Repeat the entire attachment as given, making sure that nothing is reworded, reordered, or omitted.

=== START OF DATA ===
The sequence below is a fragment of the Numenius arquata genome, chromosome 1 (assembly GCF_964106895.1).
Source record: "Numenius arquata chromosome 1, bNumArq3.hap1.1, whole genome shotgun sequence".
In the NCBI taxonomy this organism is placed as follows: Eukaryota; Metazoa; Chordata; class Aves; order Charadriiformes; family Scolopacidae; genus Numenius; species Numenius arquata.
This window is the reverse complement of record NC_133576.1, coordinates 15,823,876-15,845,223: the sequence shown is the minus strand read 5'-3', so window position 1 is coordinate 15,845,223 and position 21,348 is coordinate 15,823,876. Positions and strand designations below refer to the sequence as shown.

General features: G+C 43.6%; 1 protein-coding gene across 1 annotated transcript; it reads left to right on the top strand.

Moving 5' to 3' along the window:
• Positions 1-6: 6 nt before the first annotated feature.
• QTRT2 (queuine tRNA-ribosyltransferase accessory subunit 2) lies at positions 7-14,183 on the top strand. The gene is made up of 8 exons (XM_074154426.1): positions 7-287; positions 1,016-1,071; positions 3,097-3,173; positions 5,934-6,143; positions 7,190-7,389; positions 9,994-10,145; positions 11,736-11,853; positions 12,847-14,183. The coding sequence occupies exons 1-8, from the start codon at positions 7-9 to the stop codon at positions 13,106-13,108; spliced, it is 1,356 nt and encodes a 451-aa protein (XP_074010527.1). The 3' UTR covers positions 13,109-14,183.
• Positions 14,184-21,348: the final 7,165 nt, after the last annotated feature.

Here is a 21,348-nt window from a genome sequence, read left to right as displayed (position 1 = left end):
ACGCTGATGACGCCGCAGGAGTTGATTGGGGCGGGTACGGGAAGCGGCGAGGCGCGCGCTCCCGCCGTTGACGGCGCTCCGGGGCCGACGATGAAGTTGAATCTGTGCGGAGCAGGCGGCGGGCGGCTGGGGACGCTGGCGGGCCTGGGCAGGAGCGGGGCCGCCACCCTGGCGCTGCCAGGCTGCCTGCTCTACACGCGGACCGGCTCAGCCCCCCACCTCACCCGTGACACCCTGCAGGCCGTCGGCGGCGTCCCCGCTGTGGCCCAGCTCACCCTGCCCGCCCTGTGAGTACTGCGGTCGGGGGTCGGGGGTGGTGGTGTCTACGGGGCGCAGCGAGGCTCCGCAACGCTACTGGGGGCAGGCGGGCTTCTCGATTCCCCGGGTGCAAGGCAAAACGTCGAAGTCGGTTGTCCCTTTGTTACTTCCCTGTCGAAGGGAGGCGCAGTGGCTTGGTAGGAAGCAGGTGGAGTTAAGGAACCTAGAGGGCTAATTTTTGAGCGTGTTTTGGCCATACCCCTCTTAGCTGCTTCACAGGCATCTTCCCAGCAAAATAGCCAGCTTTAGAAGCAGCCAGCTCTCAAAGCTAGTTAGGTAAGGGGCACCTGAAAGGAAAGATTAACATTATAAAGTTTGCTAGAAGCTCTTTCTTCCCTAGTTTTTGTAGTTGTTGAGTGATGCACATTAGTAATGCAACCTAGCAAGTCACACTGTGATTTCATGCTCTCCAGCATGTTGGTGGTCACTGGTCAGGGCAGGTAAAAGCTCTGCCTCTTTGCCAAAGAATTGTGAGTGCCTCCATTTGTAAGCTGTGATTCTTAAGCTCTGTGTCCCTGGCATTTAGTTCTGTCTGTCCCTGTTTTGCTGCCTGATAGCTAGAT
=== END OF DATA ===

The sequence below is a fragment of the Numenius arquata genome, chromosome 1 (assembly GCF_964106895.1).
Source record: "Numenius arquata chromosome 1, bNumArq3.hap1.1, whole genome shotgun sequence".
In the NCBI taxonomy this organism is placed as follows: Eukaryota; Metazoa; Chordata; class Aves; order Charadriiformes; family Scolopacidae; genus Numenius; species Numenius arquata.
This window is the reverse complement of record NC_133576.1, coordinates 15,823,876-15,845,223: the sequence shown is the minus strand read 5'-3', so window position 1 is coordinate 15,845,223 and position 21,348 is coordinate 15,823,876. Positions and strand designations below refer to the sequence as shown.

General features: G+C 43.6%; 1 protein-coding gene across 1 annotated transcript; it reads left to right on the top strand.

Moving 5' to 3' along the window:
• Positions 1-6: 6 nt before the first annotated feature.
• QTRT2 (queuine tRNA-ribosyltransferase accessory subunit 2) lies at positions 7-14,183 on the top strand. The gene is made up of 8 exons (XM_074154426.1): positions 7-287; positions 1,016-1,071; positions 3,097-3,173; positions 5,934-6,143; positions 7,190-7,389; positions 9,994-10,145; positions 11,736-11,853; positions 12,847-14,183. The coding sequence occupies exons 1-8, from the start codon at positions 7-9 to the stop codon at positions 13,106-13,108; spliced, it is 1,356 nt and encodes a 451-aa protein (XP_074010527.1). The 3' UTR covers positions 13,109-14,183.
• Positions 14,184-21,348: the final 7,165 nt, after the last annotated feature.

Here is a 21,348-nt window from a genome sequence, read left to right as displayed (position 1 = left end):
ACGCTGATGACGCCGCAGGAGTTGATTGGGGCGGGTACGGGAAGCGGCGAGGCGCGCGCTCCCGCCGTTGACGGCGCTCCGGGGCCGACGATGAAGTTGAATCTGTGCGGAGCAGGCGGCGGGCGGCTGGGGACGCTGGCGGGCCTGGGCAGGAGCGGGGCCGCCACCCTGGCGCTGCCAGGCTGCCTGCTCTACACGCGGACCGGCTCAGCCCCCCACCTCACCCGTGACACCCTGCAGGCCGTCGGCGGCGTCCCCGCTGTGGCCCAGCTCACCCTGCCCGCCCTGTGAGTACTGCGGTCGGGGGTCGGGGGTGGTGGTGTCTACGGGGCGCAGCGAGGCTCCGCAACGCTACTGGGGGCAGGCGGGCTTCTCGATTCCCCGGGTGCAAGGCAAAACGTCGAAGTCGGTTGTCCCTTTGTTACTTCCCTGTCGAAGGGAGGCGCAGTGGCTTGGTAGGAAGCAGGTGGAGTTAAGGAACCTAGAGGGCTAATTTTTGAGCGTGTTTTGGCCATACCCCTCTTAGCTGCTTCACAGGCATCTTCCCAGCAAAATAGCCAGCTTTAGAAGCAGCCAGCTCTCAAAGCTAGTTAGGTAAGGGGCACCTGAAAGGAAAGATTAACATTATAAAGTTTGCTAGAAGCTCTTTCTTCCCTAGTTTTTGTAGTTGTTGAGTGATGCACATTAGTAATGCAACCTAGCAAGTCACACTGTGATTTCATGCTCTCCAGCATGTTGGTGGTCACTGGTCAGGGCAGGTAAAAGCTCTGCCTCTTTGCCAAAGAATTGTGAGTGCCTCCATTTGTAAGCTGTGATTCTTAAGCTCTGTGTCCCTGGCATTTAGTTCTGTCTGTCCCTGTTTTGCTGCCTGATAGCTAGAT